State Supreme Court Justice Gets to Resign over Harassment Charges but His Resignation Came with Strict Terms

One Word. Transparency. That’s lacking in the Judicial branches at both state and federal levels nationwide and it’s time for change.


One Word. Transparency. That’s lacking in the Judicial branches at both state and federal levels nationwide and it’s time for change. Resignations are allowing judges and justices to resign and the taxpayer pick up their retirement checks thereafter while they go into private practice and are not barred from practicing. This case sounds like a very serious set of allegations were pointed at the former justice and it’s been covered up. Unless the people start objecting, the status quo will remain.

Accused of harassing court staff, Justice Matthew Rosenbaum officially resigns

Originally Published; Jan 29, 2020

State Supreme Court Justice Matthew Rosenbaum spent his 14 years on the bench allegedly making “improper” and “abusive personal demands” of his staff, and threatening to fire them if they did not comply, according to the State Commission on Judicial Conduct.

Rosenbaum, who was relieved of his judicial duties and vacated his office after the state launched an investigation in allegations of personal misconduct against him, has officially resigned.

In an agreement signed by Rosenbaum and the administrator for the commission and publicly released Wednesday, Rosenbaum consented to never seek judicial office again. The agreement was dated January 13.

The agreement noted that the commission was “investigating a complaint alleging that, from June 2005 through 2019, (Rosenbaum) made improper and at times abusive personal demands of court staff, directly or indirectly conveying that continued employment required submitting to such demands, and creating a hostile workplace environment.”

“A judge may not make abusive personal or professional demands on court staff or otherwise create a hostile workplace environment,” Commissioner Administrator Robert Tembeckjian said in a prepared statement.

“The matter against Judge Rosenbaum was of such magnitude that, notwithstanding his resignation, it was important to make sure he would never return to the bench,” Tembeckjian said.

Rosenbaum, 55, was made aware of the nature of the complaint against him in January 2020, according to the agreement, although the Office of Court Administration announced on December 28 that he had been relieved of his duties.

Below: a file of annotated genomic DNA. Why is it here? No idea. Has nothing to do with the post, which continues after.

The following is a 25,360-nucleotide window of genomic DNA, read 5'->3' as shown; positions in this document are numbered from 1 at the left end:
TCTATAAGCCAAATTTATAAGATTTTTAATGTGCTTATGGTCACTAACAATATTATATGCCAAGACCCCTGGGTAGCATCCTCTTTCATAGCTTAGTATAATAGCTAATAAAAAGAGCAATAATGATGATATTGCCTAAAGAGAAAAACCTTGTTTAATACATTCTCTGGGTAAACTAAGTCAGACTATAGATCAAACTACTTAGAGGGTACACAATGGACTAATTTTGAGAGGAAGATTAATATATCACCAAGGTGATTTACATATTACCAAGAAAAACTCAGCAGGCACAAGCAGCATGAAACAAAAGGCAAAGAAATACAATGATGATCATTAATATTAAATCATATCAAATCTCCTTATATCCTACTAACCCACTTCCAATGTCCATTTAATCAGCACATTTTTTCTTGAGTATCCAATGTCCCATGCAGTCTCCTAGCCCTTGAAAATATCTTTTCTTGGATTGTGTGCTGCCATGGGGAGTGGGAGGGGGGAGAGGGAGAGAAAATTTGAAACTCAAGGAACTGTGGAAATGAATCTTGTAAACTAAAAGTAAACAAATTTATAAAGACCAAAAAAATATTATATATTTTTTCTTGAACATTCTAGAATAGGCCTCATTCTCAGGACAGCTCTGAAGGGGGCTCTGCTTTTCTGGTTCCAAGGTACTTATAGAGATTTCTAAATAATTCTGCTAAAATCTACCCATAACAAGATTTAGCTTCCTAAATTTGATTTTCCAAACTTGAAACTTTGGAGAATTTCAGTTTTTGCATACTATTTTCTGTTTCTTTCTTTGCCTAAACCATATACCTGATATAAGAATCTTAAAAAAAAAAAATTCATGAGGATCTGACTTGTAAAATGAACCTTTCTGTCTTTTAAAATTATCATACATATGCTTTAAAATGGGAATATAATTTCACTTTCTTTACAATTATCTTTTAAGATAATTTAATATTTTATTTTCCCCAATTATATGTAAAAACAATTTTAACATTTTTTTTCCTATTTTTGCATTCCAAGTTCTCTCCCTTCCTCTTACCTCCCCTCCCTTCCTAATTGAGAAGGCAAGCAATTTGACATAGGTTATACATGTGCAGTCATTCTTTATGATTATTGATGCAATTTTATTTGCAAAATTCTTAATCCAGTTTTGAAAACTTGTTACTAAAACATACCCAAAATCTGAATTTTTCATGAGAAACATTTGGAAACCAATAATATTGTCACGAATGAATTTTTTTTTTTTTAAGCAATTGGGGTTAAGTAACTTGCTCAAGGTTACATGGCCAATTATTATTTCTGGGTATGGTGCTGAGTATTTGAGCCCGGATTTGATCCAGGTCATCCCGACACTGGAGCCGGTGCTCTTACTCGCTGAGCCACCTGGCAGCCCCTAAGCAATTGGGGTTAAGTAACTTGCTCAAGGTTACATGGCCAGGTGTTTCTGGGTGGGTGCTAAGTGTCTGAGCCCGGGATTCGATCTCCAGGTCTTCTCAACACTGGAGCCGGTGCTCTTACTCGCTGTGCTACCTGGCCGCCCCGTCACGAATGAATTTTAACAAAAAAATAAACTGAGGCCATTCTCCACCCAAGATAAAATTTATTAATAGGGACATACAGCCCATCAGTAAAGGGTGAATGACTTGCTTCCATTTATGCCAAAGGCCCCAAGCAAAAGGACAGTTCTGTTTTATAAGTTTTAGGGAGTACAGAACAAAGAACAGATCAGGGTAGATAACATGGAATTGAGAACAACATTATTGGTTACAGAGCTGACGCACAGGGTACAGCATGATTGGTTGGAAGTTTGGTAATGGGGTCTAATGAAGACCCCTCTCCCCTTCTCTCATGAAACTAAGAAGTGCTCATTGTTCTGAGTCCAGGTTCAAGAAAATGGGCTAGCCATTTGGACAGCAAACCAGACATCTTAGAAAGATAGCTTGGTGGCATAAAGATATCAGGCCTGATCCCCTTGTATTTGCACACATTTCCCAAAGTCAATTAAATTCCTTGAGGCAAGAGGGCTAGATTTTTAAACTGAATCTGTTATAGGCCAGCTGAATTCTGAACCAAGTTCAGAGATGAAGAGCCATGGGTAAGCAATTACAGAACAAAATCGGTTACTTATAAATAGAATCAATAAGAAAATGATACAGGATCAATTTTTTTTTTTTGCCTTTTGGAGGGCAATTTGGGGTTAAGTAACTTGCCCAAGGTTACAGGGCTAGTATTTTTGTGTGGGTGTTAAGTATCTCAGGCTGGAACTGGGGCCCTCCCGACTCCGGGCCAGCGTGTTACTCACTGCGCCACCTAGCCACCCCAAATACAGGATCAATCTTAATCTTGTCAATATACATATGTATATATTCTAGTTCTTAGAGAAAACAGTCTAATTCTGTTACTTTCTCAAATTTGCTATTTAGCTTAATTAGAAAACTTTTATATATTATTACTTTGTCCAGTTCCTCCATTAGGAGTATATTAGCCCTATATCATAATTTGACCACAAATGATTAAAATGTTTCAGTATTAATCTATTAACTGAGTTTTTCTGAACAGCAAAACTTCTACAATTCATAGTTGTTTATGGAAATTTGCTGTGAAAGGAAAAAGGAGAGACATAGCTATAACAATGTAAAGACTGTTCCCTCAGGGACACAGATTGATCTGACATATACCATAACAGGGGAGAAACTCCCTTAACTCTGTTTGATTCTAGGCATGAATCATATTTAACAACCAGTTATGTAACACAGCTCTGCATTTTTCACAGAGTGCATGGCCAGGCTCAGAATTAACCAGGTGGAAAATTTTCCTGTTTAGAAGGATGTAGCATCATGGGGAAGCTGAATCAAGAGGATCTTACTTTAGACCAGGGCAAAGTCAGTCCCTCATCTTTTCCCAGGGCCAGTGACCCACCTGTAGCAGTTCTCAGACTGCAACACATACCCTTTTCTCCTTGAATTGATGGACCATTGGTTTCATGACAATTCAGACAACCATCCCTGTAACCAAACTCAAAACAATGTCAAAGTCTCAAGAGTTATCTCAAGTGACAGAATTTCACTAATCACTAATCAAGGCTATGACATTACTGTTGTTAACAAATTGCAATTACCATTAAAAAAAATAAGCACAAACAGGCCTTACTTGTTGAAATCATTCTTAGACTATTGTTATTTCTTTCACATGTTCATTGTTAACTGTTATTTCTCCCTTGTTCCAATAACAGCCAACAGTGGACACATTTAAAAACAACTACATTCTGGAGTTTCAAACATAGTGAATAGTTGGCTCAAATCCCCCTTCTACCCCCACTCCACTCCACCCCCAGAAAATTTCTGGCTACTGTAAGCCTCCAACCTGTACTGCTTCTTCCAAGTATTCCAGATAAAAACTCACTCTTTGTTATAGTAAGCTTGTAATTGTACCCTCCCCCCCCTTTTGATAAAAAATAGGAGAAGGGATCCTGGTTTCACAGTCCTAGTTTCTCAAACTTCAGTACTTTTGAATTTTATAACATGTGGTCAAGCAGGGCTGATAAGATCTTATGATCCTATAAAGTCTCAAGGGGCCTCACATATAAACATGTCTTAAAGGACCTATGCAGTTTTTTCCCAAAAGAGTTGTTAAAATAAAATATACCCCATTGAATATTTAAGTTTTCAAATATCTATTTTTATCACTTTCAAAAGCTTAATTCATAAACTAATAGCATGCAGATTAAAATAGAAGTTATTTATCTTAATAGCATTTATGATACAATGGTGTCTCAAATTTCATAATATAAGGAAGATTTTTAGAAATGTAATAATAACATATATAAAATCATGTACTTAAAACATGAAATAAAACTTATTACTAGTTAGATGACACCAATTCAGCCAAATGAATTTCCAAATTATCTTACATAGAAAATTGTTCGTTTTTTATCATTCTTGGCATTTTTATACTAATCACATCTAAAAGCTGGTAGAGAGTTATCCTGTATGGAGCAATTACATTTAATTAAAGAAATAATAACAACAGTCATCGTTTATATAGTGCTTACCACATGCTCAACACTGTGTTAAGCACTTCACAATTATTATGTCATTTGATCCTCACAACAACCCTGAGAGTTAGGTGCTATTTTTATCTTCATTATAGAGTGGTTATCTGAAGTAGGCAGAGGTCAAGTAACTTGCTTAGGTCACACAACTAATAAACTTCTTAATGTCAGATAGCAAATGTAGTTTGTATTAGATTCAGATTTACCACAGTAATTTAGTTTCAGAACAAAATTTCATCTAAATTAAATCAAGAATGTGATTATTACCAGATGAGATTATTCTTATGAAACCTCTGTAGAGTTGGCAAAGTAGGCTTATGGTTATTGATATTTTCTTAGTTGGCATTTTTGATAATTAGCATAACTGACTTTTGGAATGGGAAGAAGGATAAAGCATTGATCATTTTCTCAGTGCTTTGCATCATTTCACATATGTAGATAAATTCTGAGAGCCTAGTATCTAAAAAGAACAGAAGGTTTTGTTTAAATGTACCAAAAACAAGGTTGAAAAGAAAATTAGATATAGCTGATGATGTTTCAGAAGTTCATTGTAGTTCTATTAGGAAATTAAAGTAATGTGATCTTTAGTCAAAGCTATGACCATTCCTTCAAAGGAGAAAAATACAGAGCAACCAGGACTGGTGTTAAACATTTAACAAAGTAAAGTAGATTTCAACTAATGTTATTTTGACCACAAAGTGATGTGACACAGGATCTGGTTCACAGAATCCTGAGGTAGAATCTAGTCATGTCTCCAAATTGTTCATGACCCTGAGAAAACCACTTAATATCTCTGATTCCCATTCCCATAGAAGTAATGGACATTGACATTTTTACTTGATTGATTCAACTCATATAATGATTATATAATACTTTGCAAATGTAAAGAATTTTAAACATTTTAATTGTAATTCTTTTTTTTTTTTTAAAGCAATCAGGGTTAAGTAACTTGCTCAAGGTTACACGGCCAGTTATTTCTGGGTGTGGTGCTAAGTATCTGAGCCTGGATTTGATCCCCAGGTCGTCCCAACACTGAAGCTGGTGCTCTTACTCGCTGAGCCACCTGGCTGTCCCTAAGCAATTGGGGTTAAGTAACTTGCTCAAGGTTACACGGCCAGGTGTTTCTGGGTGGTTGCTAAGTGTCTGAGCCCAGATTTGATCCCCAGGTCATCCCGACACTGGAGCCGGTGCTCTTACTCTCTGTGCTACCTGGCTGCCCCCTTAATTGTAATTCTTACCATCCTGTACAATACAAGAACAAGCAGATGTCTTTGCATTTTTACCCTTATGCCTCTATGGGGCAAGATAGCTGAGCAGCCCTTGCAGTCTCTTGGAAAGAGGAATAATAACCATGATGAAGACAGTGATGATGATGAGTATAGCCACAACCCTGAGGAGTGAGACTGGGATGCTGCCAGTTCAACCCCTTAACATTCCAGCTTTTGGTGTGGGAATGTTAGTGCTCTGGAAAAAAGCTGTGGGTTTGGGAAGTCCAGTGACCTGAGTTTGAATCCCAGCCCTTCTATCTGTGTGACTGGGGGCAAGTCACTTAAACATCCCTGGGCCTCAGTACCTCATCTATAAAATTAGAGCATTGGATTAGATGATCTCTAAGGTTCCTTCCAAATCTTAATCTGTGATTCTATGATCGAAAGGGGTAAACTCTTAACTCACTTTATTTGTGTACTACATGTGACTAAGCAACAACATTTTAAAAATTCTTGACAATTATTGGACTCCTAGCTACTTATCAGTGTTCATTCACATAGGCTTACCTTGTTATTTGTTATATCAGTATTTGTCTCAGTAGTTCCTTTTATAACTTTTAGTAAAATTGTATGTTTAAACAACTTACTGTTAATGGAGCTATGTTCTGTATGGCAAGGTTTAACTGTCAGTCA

He subsequently agreed to vacate his office, to which he had been elected to a 14-year term in November.

The agreement effectively ends the commission’s investigation into Rosenbaum, although the Office of Court Administration is conducting its own probe of him.

Any criminal findings unearthed by investigators could be forwarded to the Monroe County District Attorney’s Office for consideration, although none have been thus far.

Rosenbaum followed in his father’s footsteps when he was appointed to the bench in 2005 and then elected to a full term that year. His seat is in the Seventh Judicial District and covers eight counties, including Monroe, Cayuga, Livingston, Ontario, Seneca, Steuben, Wayne, and Yates.

His father, Richard Rosebnaum, who served as a Supreme Court justice, died last year.

Rosenbaum being stripped of his judicial duties late last year sent shockwaves through the area’s legal community. In 2018, he had been named Jurist of the Year by the regional New York State Supreme Court Judge’s Association.

Among his more controversial moves as a judge occurred in 2015, when he signed an order sealing a civil lawsuit that accused the late Assembly member Bill Nojay of embezzling $1 million from a longtime friend, ensuring there was no public record of the case.

Nojay would later take his own life on the day he was turn himself in on a federal fraud charge.

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